New calls for urgent vote on State Pension compensation for all women impacted by retirement age changes

Senior MPs have rallied behind calls from WASPI (Women Against State Pension Inequality Campaign) campaigners urging the UK Government to pay compensation to millions of women born in the 1950s who have been impacted by changes made by the Department for Work and Pensions (DWP) to the official age of retirement.

The Liberal Democrat Work and Pensions Spokesperson, Wendy Chamberlain MP, led the calls in a letter to Commons Leader Penny Mordaunt, and Secretary of State for Work and Pensions, Mel Stride on Wednesday morning. Former Conservative minister John Penrose, Green Party MP Caroline Lucas and the SNP’s Joanna Cherry also joined Labour and DUP MPs in backing the initiative to force a Commons debate and vote.

Earlier this week, SNP MP Patricia Gibson presented an Early Day Motion backed by 60 MPS to the Backbench Business Committee, putting forward an argument on the need for the debate. The North Ayrshire and Arran MP said that it would be to agree in principle, that compensation should be paid to all women impacted - not on an actual redress figure at this stage.

Interim Chair of the Committee, Bob Blackman MP, suggested that due to the number of MPs keen to take part in the debate, it would be more practical for an afternoon session in the House of Commons in May, after Ms Gibson highlighted that “due to the nature of the debate, a lot of constituents will be asking their MPs to attend”.

Campaigners from the WASPI group say 3.6 million women were affected after they were not properly informed about increases to their State Pension age.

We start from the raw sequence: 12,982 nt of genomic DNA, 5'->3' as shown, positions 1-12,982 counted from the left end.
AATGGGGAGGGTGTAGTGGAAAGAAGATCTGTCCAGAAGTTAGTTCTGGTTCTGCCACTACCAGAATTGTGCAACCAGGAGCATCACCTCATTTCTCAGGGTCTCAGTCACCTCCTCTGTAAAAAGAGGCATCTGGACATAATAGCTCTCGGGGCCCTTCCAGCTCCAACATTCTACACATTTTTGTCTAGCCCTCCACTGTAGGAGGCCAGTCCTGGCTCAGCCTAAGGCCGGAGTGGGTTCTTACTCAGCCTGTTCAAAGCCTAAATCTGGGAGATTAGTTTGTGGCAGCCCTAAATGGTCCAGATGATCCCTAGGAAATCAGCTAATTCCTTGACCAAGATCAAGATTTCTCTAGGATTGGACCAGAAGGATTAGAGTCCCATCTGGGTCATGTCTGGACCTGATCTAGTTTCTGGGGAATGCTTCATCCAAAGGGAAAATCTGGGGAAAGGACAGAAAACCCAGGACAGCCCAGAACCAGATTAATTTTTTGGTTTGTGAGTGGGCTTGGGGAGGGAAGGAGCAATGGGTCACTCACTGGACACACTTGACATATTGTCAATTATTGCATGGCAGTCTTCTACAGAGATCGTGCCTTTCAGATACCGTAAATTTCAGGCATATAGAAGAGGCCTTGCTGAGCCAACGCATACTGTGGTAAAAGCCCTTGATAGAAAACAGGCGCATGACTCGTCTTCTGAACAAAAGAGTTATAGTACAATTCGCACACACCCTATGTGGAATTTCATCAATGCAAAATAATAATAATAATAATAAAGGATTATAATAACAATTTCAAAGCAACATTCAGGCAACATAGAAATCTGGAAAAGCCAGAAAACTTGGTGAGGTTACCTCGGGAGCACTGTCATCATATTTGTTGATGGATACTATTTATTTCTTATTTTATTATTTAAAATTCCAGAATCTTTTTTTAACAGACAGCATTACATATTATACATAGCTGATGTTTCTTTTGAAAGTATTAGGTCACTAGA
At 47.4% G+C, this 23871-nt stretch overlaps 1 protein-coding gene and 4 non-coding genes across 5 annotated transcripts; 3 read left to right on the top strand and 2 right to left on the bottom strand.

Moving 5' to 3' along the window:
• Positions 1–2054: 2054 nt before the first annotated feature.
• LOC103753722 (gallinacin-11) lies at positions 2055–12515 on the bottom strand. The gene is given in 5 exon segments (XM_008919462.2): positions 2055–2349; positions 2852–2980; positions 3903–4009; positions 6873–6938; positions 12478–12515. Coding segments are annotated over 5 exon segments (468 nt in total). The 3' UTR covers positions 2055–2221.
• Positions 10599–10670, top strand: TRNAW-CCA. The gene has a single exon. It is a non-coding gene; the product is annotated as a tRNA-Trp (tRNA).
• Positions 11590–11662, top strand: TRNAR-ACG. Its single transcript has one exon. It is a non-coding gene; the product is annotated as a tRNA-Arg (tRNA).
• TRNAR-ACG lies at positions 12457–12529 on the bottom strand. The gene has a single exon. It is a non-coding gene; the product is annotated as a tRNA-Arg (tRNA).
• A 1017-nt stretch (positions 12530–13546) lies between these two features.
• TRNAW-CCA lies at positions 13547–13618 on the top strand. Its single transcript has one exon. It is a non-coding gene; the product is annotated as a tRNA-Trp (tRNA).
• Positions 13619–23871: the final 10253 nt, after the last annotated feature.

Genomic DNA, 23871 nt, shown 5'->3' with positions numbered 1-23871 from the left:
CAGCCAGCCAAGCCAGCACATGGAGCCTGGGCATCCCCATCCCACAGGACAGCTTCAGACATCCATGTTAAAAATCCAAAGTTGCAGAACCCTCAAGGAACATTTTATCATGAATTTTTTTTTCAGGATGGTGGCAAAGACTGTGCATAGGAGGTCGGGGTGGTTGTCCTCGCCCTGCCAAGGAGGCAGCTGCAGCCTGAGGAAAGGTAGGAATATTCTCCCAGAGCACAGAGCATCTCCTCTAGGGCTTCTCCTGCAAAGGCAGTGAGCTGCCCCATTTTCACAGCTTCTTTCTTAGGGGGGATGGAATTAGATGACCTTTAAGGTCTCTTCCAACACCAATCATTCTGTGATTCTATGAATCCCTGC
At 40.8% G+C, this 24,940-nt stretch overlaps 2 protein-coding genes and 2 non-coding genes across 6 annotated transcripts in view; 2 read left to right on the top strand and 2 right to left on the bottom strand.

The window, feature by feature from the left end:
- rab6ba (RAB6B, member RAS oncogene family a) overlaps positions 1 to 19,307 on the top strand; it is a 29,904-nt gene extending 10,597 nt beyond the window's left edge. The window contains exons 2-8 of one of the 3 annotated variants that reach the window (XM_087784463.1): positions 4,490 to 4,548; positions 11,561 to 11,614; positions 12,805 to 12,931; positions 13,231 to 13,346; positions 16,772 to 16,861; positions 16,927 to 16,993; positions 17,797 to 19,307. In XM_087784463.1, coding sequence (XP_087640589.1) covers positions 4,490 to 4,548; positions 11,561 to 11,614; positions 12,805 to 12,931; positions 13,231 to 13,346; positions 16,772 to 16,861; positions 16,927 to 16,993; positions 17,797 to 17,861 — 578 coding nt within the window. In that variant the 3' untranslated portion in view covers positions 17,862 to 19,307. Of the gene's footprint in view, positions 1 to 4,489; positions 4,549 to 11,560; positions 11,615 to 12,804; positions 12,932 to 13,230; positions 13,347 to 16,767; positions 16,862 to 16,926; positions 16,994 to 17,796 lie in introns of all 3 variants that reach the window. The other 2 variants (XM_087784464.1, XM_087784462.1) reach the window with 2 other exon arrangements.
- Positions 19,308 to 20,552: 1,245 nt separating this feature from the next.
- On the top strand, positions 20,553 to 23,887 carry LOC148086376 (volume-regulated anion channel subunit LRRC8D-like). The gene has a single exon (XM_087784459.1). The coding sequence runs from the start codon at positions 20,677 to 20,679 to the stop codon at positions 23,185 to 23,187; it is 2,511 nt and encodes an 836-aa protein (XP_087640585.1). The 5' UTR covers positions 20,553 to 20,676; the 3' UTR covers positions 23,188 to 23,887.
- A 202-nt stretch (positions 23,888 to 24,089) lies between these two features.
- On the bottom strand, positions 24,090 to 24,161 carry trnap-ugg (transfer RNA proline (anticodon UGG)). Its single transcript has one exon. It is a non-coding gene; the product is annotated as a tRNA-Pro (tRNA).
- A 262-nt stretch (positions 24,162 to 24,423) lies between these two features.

After a six-year investigation, the Parliamentary and Health Service Ombudsman (PHSO) concluded last month that compensation should be paid to those affected.

The cross-party letter calls on ministers to make time for an “urgent debate and vote”, following the release of the landmark report.

MPs say they stand ready to “promptly deliver justice” to those affected, with Parliamentarians urging ministers to bring forward compensation proposals before the summer recess.

Meanwhile, more than 231,000 people have signed a open letter to Commons Leader Penny Mordaunt, echoing calls for a Parliamentary debate and vote in Government time.

It is thought 3,000 WASPI women have died since the PHSO’s findings were published on March 21, 2024.

Angela Madden, Chair of the Women Against State Pension Inequality (WASPI) campaign, said: “The Parliamentary Ombudsman’s report was published nearly one month ago and with no timeline for the Government’s compensation proposals yet published, it appears ministers have gone into hiding.

“The report contains three straightforward conclusions: the DWP failed us very badly; WASPI women should be compensated; and Parliament should intervene to set up a scheme.

“The Government should listen to the views of the Commons and the country - all MPs must be given an urgent debate and vote before the summer recess so we can finally put an end to this injustice.”

Wendy Chamberlain MP said: “With MPs returning to Westminster this week, Ministers have the opportunity to set out a clear timetable for delivering compensation and to allow Parliament to debate and vote on any proposals they bring forward.

“With 3,000 WASPI women dying since the release of the Parliamentary Ombudsman’s report last month, we simply cannot afford to wait any longer.”

You can view the open letter on the website here.